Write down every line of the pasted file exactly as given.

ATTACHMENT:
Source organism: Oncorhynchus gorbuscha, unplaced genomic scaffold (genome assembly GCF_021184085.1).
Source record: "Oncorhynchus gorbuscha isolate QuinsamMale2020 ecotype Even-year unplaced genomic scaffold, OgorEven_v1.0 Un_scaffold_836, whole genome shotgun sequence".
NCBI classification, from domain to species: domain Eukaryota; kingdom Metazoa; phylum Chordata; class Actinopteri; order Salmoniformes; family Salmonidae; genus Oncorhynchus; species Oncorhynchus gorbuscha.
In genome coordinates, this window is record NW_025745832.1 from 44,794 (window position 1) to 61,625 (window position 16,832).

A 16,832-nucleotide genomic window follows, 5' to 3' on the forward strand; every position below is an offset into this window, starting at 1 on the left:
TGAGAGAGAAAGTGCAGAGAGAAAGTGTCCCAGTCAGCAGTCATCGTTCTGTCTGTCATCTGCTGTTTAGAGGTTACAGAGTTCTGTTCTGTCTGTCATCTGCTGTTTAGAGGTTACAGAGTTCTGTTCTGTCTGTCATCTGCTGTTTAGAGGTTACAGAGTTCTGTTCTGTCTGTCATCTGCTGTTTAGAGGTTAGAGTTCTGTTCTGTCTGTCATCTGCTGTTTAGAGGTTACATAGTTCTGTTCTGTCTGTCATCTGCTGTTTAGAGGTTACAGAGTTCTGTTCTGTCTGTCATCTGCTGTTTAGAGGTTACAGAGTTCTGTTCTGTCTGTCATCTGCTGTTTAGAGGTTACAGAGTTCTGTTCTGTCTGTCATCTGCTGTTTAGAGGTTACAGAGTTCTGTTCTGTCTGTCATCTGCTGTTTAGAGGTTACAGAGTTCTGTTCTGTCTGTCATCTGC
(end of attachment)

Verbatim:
Source organism: Oncorhynchus gorbuscha, unplaced genomic scaffold (genome assembly GCF_021184085.1).
Source record: "Oncorhynchus gorbuscha isolate QuinsamMale2020 ecotype Even-year unplaced genomic scaffold, OgorEven_v1.0 Un_scaffold_836, whole genome shotgun sequence".
NCBI classification, from domain to species: domain Eukaryota; kingdom Metazoa; phylum Chordata; class Actinopteri; order Salmoniformes; family Salmonidae; genus Oncorhynchus; species Oncorhynchus gorbuscha.
In genome coordinates, this window is record NW_025745832.1 from 44,794 (window position 1) to 61,625 (window position 16,832).

A 16,832-nucleotide genomic window follows, 5' to 3' on the forward strand; every position below is an offset into this window, starting at 1 on the left:
TGAGAGAGAAAGTGCAGAGAGAAAGTGTCCCAGTCAGCAGTCATCGTTCTGTCTGTCATCTGCTGTTTAGAGGTTACAGAGTTCTGTTCTGTCTGTCATCTGCTGTTTAGAGGTTACAGAGTTCTGTTCTGTCTGTCATCTGCTGTTTAGAGGTTACAGAGTTCTGTTCTGTCTGTCATCTGCTGTTTAGAGGTTAGAGTTCTGTTCTGTCTGTCATCTGCTGTTTAGAGGTTACATAGTTCTGTTCTGTCTGTCATCTGCTGTTTAGAGGTTACAGAGTTCTGTTCTGTCTGTCATCTGCTGTTTAGAGGTTACAGAGTTCTGTTCTGTCTGTCATCTGCTGTTTAGAGGTTACAGAGTTCTGTTCTGTCTGTCATCTGCTGTTTAGAGGTTACAGAGTTCTGTTCTGTCTGTCATCTGCTGTTTAGAGGTTACAGAGTTCTGTTCTGTCTGTCATCTGC